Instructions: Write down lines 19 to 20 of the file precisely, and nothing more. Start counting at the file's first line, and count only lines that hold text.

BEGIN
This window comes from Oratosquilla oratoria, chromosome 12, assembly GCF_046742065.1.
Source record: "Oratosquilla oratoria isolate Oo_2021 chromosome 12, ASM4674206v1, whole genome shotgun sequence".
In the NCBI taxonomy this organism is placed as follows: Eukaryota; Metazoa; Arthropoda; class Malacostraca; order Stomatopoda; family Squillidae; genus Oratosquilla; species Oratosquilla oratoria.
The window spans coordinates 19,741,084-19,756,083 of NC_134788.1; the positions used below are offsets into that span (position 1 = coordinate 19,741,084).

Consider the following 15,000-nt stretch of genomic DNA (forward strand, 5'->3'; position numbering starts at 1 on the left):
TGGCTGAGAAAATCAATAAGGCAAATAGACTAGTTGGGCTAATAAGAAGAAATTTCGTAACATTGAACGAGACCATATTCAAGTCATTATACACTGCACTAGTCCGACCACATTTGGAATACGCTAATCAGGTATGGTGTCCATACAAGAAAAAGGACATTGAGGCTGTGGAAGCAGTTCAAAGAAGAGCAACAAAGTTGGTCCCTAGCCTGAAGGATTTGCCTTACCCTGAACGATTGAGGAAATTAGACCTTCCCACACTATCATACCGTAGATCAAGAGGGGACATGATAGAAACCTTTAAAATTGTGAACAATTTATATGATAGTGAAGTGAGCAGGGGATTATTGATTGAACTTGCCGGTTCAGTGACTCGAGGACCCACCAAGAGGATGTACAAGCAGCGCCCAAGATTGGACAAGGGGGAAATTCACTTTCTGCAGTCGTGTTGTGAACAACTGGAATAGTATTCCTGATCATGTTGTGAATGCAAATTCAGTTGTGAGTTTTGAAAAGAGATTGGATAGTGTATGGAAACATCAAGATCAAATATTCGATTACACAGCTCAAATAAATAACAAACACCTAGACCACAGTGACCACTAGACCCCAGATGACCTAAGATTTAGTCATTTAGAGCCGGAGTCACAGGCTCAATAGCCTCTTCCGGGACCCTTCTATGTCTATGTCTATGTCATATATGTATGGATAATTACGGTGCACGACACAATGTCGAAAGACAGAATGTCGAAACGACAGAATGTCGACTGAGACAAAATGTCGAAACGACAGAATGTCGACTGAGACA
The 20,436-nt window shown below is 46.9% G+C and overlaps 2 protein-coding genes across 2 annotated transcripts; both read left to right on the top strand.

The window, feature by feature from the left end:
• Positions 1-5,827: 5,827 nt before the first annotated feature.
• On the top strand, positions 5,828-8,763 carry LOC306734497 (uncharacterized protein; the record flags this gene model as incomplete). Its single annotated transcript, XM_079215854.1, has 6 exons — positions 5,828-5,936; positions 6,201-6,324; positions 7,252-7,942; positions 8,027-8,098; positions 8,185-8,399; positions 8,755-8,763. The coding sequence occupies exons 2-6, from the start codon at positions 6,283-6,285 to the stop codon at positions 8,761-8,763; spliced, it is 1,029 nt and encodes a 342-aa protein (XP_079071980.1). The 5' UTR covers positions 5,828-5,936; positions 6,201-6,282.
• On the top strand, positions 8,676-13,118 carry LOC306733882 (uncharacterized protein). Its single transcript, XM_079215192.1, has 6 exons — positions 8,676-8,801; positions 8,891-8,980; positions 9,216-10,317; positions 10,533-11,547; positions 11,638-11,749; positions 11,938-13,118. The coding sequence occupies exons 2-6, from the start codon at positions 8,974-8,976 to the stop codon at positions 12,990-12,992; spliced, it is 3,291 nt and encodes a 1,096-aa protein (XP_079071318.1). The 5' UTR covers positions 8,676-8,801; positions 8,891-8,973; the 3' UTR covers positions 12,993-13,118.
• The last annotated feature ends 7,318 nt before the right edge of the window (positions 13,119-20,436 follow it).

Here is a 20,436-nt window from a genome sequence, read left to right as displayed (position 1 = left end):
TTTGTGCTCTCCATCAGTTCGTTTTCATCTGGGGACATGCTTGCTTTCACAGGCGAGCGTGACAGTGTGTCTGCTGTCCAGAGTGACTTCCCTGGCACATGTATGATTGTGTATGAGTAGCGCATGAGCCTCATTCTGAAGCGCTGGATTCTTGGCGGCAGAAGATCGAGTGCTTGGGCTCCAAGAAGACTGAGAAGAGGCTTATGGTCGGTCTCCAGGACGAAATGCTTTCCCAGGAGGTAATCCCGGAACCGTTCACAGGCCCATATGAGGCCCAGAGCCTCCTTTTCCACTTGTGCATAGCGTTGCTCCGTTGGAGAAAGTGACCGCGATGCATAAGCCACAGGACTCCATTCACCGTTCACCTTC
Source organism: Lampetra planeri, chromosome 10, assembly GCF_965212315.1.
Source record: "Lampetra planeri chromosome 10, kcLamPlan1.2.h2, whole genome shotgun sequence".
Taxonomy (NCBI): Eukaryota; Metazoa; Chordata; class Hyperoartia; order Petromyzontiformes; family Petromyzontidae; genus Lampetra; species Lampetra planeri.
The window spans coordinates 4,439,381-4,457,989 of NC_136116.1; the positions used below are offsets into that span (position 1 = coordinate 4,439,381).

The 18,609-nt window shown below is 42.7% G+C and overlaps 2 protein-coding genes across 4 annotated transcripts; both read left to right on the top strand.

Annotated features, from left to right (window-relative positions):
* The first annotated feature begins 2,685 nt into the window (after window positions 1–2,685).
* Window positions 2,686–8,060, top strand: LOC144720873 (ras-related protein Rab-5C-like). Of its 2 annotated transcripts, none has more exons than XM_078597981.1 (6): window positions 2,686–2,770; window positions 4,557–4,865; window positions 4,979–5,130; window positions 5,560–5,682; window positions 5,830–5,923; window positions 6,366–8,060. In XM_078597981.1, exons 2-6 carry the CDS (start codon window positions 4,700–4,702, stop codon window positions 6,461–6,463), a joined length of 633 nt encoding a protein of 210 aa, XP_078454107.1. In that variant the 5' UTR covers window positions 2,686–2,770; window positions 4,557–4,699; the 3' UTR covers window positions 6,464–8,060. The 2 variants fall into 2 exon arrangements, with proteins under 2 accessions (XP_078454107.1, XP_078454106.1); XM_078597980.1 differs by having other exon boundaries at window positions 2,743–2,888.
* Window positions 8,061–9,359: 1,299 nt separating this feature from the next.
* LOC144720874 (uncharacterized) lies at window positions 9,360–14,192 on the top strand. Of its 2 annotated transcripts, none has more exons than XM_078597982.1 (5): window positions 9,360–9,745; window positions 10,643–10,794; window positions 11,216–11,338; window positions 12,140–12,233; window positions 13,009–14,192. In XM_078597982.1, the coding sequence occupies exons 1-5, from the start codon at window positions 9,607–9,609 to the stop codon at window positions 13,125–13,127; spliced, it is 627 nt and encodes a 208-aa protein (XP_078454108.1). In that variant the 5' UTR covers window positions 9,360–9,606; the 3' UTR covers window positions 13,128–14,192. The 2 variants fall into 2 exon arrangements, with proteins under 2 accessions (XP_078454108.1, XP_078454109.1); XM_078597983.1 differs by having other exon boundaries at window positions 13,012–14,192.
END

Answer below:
The 18,609-nt window shown below is 42.7% G+C and overlaps 2 protein-coding genes across 4 annotated transcripts; both read left to right on the top strand.

Annotated features, from left to right (window-relative positions):